Why the delay to publishing the Sue Gray report could be positive for the prime minister, explains ITV News Deputy Political Editor Anushka Asthana
The case of the missing Sue Gray report is causing some frustration in Westminster - not least because of briefing earlier in the week that it was finished and ready to go to the PM.
First it was "expected" on Wednesday, then Thursday and now - who knows?
The subject of the delay is clear - it's the checking process that the document needs to go through, not just with lawyers within government, and HR - given the potential consequences for staff - but also the Met Police.
Sources insist that even if there wasn't an active police investigation, officers would have scrutinised the content to make sure nothing published would scupper future investigations.
Cressida Dick confirms an investigation has been launched:
The worry for Johnson's critics - is that the result of the checking process is to ultimately sanitise the report - and take out its most explosive content.
And that, of course, matters a lot.
Because the PM's future is hanging on the content of this report that he has begged his MPs to wait for.
There are some - perhaps enough to take the total of no confidence letters over 54 - who won't really care either way.
They are already convinced by media revelations that Johnson has gone too far and as long as Gray confirms those allegations they will say he should go.
They've waited for the report but it's unlikely to change their minds (although a number have held back because they worry he will still win a confidence vote and then be safe for a year).
But others are in a very different position. One senior backbencher - who I wouldn't describe as a fan of Johnson's- said they would only take action if Gray delivers new "explosive" revelations beyond those already in the press.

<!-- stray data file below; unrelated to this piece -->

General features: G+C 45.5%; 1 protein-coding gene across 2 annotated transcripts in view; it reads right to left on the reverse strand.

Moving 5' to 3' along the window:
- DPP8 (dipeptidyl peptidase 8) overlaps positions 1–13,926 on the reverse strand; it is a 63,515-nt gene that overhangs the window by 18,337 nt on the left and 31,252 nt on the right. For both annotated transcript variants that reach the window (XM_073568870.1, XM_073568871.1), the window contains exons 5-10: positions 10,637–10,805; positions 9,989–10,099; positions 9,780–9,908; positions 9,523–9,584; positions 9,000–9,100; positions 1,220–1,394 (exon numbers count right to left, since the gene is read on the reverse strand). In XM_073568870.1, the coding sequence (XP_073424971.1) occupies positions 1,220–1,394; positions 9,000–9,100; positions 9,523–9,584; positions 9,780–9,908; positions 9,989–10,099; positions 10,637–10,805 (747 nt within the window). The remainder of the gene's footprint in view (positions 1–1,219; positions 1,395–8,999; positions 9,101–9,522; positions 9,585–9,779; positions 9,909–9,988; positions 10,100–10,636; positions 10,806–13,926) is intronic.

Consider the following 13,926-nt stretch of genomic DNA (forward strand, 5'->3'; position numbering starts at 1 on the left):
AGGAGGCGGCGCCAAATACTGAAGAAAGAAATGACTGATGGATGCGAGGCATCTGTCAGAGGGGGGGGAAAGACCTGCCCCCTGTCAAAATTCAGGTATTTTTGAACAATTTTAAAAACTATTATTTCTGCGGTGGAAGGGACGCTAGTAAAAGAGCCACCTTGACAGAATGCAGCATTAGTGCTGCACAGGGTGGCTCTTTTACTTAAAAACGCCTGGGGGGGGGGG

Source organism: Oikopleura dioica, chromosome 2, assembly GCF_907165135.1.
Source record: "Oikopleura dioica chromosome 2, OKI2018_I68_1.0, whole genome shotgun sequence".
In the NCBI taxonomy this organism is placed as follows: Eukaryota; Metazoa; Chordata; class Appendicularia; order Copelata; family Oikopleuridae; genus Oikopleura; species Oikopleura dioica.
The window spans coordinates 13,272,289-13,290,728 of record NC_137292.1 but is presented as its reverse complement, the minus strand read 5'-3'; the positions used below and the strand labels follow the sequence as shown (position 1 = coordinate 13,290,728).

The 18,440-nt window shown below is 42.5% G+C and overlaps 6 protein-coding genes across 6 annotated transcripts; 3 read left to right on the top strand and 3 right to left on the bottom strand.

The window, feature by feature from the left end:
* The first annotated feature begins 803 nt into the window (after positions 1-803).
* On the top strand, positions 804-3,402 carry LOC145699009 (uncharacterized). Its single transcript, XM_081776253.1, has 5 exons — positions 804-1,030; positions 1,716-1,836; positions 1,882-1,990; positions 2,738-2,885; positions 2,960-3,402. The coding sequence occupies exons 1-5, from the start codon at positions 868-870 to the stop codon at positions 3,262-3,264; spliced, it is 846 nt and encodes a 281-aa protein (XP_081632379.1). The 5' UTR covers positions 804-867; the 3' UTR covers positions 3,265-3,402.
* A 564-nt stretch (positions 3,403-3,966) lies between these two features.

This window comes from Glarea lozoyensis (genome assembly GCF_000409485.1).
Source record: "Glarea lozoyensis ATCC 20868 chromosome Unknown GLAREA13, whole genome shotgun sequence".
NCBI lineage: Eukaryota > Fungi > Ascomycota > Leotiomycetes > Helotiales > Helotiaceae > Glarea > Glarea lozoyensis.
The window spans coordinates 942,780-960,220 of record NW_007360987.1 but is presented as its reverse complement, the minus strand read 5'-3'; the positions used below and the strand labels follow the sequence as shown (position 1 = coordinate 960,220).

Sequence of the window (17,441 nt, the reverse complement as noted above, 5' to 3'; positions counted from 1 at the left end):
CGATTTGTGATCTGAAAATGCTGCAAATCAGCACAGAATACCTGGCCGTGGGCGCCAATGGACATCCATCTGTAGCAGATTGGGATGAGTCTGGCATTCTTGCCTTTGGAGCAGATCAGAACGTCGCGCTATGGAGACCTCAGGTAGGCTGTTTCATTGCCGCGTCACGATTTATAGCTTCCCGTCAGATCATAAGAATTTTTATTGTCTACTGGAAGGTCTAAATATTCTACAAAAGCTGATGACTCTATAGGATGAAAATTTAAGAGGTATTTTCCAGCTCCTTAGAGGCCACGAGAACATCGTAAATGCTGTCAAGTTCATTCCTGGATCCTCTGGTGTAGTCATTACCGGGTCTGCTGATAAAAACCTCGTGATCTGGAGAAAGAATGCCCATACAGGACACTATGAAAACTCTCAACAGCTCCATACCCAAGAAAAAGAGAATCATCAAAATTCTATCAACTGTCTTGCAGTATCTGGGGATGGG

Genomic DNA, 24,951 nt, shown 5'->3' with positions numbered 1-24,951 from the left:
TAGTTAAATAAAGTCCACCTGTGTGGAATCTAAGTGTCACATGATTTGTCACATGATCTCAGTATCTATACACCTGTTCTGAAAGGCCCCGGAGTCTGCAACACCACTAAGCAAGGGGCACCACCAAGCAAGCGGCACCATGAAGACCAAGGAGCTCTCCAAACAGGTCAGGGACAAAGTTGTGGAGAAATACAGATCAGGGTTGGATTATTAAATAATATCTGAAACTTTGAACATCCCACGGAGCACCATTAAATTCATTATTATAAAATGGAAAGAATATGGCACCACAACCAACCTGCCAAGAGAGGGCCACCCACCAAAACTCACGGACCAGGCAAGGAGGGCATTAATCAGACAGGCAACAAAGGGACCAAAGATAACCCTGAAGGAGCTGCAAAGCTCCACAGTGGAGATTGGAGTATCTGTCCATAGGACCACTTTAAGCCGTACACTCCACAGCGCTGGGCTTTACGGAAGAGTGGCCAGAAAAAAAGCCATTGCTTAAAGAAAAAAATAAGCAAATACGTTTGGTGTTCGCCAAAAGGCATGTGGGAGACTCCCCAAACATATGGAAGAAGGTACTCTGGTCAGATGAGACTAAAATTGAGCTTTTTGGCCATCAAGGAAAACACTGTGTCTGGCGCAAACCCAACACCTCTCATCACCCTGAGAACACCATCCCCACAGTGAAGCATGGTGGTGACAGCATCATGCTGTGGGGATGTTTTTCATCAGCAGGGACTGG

Others are now active members of the Johnson "Support Group" WhatsApp that I've written about before. Some are joining meetings strategising how to save the PM.
I bumped into one minister in that group he said he was convinced the mood had changed.
There were three things he pointed to arguing they have actually helped Johnson: first Christian Wakeford's defection to Labour that rallied Tories to work together; second the comments by David Davis calling on him to go; and weirdly the police investigation.
"No one can accuse them of lacking independence," he said (also knowing there is a higher bar in a police investigation looking for criminality than a civil service one looking at the question of ethics).
So for some it could potentially buy more time in which Johnson could try to appease Tories with policy shifts.
All that said - there are a lot of Tory MPs furious with the PM- and others who say the situation is "beyond grim.
The 54 could easily be hit and followed by a confidence vote in which dozens could vote against the PM.
Perhaps a majority but most think that has become less likely.
But even if he wins, as we've seen with Theresa May a confidence vote is deeply destabilising and usually marks the beginning of the end - if not the end itself.